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7 Dec

Strength in Turbulent Time – Impacts of Canada’s New Mortgage Rules


Posted by: Kimberly Walker

Mortgage brokers have become an integral part of Canada’s financial landscape. Rather than deal directly with banks, about 30 per cent of Canadians turn to independent brokers to help them secure the best terms for their loan.

But as residential real estate markets continue to power ahead at a time of economic uncertainty, government regulators have started to tap the brakes. And it’s understandable that many mortgage brokers are getting edgy about what lies ahead.

Lending rules for homes worth more than $500,000 have been toughened, lowering the amortization period to 25 years for high-ratio insured mortgages and tightening processes for mortgage approvals based on income.
New mortgage “stress tests” from the Office of the Superintendent of Financial Institutions (OSFI) take effect on January 1. They’re designed to ensure that if interest rates begin to rise from historically low levels, Canadian homeowners will be able to withstand the resulting pressure. It’s not an altogether unreasonable move given the context: Canada has the highest level of private debt of all G-7 countries.

It’s all the more relevant because the Bank of Canada has raised its key interest rate target by a quarter of a percentage point twice this year. In turn, those increases have pushed up the big bank prime lending rates which are used to determine rates for variable-rate mortgages and lines of credit.

The new rules are expected to reduce the number of first-time homebuyers entering the market. Now, even with a top-up from the Bank of Mum and Dad that bumps them over the 20 per cent insurance threshold, borrowers still have to pass that stress test for higher rates.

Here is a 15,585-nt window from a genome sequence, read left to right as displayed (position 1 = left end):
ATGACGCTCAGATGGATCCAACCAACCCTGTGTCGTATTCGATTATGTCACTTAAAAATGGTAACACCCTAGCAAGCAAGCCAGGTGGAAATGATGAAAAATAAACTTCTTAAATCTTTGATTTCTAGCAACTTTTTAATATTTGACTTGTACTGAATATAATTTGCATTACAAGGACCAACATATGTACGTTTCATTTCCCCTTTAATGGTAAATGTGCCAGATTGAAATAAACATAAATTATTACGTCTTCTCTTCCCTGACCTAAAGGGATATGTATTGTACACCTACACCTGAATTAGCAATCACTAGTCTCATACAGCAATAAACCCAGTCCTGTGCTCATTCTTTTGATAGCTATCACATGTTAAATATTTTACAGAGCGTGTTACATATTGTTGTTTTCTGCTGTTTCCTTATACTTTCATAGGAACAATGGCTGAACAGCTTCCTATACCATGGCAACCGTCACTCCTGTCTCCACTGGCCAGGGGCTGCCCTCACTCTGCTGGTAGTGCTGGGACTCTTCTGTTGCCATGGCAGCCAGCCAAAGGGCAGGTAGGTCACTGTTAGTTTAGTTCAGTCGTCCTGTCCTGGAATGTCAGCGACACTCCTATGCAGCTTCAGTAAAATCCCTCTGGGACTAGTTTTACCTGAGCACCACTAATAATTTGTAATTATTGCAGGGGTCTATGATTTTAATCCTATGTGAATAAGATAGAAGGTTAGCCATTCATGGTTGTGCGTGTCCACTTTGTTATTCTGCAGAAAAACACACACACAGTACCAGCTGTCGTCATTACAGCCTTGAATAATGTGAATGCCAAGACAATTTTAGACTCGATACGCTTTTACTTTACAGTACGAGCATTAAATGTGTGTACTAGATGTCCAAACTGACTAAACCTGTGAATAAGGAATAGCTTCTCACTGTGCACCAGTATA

Many mortgage brokers are rightly concerned about an immediate hit to the overall volume of their business.

After all, many Canadians will now need more income for the same amount of mortgage. Early estimates suggest that a potential buyer of a $1-million home putting down 20 per cent, would see about a 15 per cent reduction in purchasing power.

There’s another downside to the coming change as well: The rules will not apply to mortgage renewals with an existing lender which has the effect of entrenching existing relationships and reducing the incentive to shop around for a better deal – and new lender.

For the overwhelming majority of brokers, however, any short-term impact is offset by the promise of a more sustainably healthy residential real estate market.

Mortgage brokers with high standards, who have a practice rooted in robust verification, due diligence and KYC rules, will be nominally affected. That’s also true for those who already adhere to the industry “best practice” of thoroughly reviewing the sources of a down payment.

As it is in any sector, disruption of the status quo causes anxiety. But in the case of mortgage brokers, the changes that lie ahead will lead to a stronger business in turbulent times.